VisitBritain: "You're invited" no more
VisitBritain pulls advertisement video due to riots
Visit Britain, the UK's tourism authority, has pulled a video promoting Britain with the tag line "You're Invited" from adverts running alongside BBC iPlayer programmes overseas.
A spokesman for Visit Britain said: "We have taken the videos down, they are not appropriate at this time." He said the video, which feature dame Judi Dench and Jamie Oliver saying "you're invited", has been removed from the BBC iPlayer service, which hosts adverts overseas. "We have not changed our advertising and marketing strategy, but we have removed those videos for the time being," he said.
The spokesman said the agency had not yet been made aware of reports of tourists leaving Britain early or cancelling trips to visit the country. "At the moment these are isolated incidents occurring away from tourist attractions," he said. "Tourists have not been affected."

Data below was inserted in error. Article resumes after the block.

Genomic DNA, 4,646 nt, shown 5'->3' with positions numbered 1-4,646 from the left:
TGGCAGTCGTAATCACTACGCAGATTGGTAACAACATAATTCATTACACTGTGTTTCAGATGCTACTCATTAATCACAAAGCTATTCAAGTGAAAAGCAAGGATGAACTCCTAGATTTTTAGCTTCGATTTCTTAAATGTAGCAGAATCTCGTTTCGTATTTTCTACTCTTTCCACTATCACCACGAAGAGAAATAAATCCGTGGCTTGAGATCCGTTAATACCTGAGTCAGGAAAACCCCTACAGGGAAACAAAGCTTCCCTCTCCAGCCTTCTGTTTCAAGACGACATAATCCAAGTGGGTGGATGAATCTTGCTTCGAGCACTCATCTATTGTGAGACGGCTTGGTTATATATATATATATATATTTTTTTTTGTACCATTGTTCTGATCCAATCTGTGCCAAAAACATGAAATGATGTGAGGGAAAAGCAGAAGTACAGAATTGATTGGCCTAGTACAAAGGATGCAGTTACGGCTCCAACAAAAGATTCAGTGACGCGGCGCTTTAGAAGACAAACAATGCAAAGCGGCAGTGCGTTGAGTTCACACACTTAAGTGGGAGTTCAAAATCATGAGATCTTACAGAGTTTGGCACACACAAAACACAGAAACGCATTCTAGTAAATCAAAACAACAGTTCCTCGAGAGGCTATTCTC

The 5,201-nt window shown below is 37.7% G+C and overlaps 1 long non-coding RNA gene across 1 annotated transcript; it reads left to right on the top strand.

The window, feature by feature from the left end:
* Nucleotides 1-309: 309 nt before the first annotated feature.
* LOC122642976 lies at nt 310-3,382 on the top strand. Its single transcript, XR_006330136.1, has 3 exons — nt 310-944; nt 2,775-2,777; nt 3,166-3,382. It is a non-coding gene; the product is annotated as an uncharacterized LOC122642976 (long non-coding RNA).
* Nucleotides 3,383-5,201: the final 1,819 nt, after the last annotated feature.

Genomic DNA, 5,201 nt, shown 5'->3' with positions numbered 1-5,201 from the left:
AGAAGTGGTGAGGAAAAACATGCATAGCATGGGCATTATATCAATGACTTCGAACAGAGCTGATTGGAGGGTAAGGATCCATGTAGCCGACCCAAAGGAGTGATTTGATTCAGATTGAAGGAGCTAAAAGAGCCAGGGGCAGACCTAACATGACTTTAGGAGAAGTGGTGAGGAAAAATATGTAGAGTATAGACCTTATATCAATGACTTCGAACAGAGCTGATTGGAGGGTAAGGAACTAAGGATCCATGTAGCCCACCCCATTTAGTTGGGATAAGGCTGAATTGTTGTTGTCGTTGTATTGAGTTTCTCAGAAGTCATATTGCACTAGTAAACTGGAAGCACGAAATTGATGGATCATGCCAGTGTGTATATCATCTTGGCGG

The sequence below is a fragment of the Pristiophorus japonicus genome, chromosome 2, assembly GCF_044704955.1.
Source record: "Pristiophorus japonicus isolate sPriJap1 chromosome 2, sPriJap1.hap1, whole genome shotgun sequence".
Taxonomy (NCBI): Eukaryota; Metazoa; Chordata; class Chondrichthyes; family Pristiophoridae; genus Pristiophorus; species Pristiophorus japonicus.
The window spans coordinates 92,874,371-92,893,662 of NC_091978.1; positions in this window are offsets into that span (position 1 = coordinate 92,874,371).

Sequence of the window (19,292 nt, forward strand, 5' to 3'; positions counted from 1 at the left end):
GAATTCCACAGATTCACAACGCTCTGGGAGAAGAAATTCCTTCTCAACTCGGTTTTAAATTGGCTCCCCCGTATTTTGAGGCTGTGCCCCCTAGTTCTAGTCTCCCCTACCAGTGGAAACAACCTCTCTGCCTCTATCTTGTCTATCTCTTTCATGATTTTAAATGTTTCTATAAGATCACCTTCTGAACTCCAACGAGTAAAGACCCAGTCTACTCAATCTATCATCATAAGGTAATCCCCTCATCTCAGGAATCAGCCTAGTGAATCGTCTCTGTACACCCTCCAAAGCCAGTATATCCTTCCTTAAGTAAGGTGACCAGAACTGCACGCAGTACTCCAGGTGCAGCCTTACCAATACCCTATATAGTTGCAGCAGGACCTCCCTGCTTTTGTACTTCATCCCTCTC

Mary Rance, head of trade body UKInbound, which represents businesses in the tourism industry, said: "The riots of the past few days, particularly in London, are most unfortunate for the global image of the UK – and not just ahead of the Olympics but for the country's short term and long term inbound tourism industry.
"With scenes of looting, violence and lawlessness flashing across TV screens across the globe it is absolutely vital that the government and its agencies, as well as the UK tourism industry, work hard to put things in context. London is still one of the greatest cities in the world with an enviable record of safety. It's important we stress that these developments are not typical".
Deborah Griffin, director of Deloitte's leisure corporate finance advisory team, said the global coverage will have a negative impact on the UK's £100bn tourism industry, but any slow down would not be as bad as in the aftermath of the 7 July terrorist attacks in 2005. "It's certainly not good. All of it has been flashed around the world and that will put people off, but normally people's memories are quite short-term so it should not have a long-term impact."